|Title||Dung decomposition and pedoturbation in a seasonally dry tropical pasture|
|Publication Type||Journal Article|
|Year of Publication||1996|
|Authors||Herrick JE, Lal L.|
|Journal||Biology and Fertility of Soils|
|Date Published||August 1996|
|Keywords||Cattle dung, decomposition, Pedoturbation, soil restoration, termites, Tropical pastures|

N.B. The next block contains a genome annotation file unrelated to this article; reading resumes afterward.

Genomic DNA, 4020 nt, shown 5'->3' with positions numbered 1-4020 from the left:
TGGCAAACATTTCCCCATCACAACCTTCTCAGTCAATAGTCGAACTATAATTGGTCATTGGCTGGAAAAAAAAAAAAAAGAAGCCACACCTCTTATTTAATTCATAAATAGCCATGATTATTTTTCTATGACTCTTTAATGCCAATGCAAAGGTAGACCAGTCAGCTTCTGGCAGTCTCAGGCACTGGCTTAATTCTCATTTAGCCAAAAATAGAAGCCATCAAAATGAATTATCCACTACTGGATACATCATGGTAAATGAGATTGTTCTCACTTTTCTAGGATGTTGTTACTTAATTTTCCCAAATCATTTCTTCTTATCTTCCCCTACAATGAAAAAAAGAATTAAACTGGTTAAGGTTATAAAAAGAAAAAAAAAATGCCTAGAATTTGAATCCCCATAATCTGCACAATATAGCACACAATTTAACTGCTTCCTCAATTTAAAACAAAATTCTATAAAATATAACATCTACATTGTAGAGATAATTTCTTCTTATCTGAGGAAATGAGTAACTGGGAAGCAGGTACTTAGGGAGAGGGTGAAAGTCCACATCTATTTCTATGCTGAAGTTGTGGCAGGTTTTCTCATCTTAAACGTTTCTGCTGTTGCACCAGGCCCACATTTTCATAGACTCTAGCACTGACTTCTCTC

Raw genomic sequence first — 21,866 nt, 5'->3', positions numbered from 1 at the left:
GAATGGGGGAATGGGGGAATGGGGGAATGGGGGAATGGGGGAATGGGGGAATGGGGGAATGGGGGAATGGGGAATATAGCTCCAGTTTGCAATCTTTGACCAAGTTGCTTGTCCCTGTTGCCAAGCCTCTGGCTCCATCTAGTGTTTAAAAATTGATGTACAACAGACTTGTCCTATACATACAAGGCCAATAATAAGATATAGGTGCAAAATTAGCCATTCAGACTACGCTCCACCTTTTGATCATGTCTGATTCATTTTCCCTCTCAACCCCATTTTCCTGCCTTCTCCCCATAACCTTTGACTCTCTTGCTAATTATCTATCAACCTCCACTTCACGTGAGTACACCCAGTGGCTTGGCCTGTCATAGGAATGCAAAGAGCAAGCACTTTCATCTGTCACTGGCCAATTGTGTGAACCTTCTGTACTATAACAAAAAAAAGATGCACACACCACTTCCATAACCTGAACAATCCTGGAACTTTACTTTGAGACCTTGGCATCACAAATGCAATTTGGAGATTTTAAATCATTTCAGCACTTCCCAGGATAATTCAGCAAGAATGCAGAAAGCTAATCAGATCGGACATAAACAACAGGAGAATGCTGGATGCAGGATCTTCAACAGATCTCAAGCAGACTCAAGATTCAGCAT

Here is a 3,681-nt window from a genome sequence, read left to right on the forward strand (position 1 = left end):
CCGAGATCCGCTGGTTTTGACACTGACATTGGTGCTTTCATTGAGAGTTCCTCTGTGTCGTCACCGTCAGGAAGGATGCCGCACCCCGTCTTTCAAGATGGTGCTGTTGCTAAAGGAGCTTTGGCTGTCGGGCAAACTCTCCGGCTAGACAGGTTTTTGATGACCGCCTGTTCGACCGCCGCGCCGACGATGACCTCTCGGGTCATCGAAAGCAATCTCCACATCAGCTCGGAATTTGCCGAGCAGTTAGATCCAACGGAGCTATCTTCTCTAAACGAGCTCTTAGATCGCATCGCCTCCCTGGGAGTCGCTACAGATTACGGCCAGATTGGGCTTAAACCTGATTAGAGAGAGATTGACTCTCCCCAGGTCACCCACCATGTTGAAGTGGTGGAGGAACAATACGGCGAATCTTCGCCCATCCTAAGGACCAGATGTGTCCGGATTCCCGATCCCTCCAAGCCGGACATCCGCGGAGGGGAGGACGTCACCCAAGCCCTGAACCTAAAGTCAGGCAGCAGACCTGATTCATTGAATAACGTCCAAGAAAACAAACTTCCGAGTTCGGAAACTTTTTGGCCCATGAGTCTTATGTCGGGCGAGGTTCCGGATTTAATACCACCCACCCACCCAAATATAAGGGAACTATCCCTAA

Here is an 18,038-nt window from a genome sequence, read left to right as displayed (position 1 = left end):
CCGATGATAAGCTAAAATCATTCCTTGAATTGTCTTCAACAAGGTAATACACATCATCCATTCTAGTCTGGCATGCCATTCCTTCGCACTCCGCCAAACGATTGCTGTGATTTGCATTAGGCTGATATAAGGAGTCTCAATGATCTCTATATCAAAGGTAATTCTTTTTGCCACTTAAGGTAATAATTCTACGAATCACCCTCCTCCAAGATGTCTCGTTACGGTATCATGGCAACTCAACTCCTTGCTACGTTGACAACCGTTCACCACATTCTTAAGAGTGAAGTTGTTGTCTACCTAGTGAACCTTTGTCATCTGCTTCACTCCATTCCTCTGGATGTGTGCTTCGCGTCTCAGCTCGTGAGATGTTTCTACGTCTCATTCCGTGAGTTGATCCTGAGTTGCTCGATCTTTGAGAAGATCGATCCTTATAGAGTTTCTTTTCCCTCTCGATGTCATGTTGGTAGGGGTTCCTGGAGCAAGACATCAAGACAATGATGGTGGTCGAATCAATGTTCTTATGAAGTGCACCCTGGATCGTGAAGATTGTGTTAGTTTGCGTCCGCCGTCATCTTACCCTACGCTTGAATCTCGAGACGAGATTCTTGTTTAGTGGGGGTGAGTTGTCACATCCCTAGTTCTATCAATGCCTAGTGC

Rates of dung decomposition and the associated accumulation of soil transported to the surface were compared for dung deposited during a dry and a wet season in a Costa Rican pasture. Average decomposition rates for the first 140 days after deposition were significantly lower for dung patches deposited at the beginning of the dry season than for patches deposited at the beginning of the wet season (0.73 vs. 1.50 g/day-1 on a dry weight basis). A strong linear relationship was found between dung removal and soil accumulation at the original soil surface, with an average of 2.0 g soil accumulated for every gram of dung which was removed. This relationship was not affected by deposition season. The lack of a seasonal difference, along with the relatively low decomposition rates during the wet season, were explained by the dominance of termites in the dung patches throughout the year. Evidence of dung beetle activity was never recorded during the dry season and was found in only 18 of the 45 dung patches recovered during the wet season.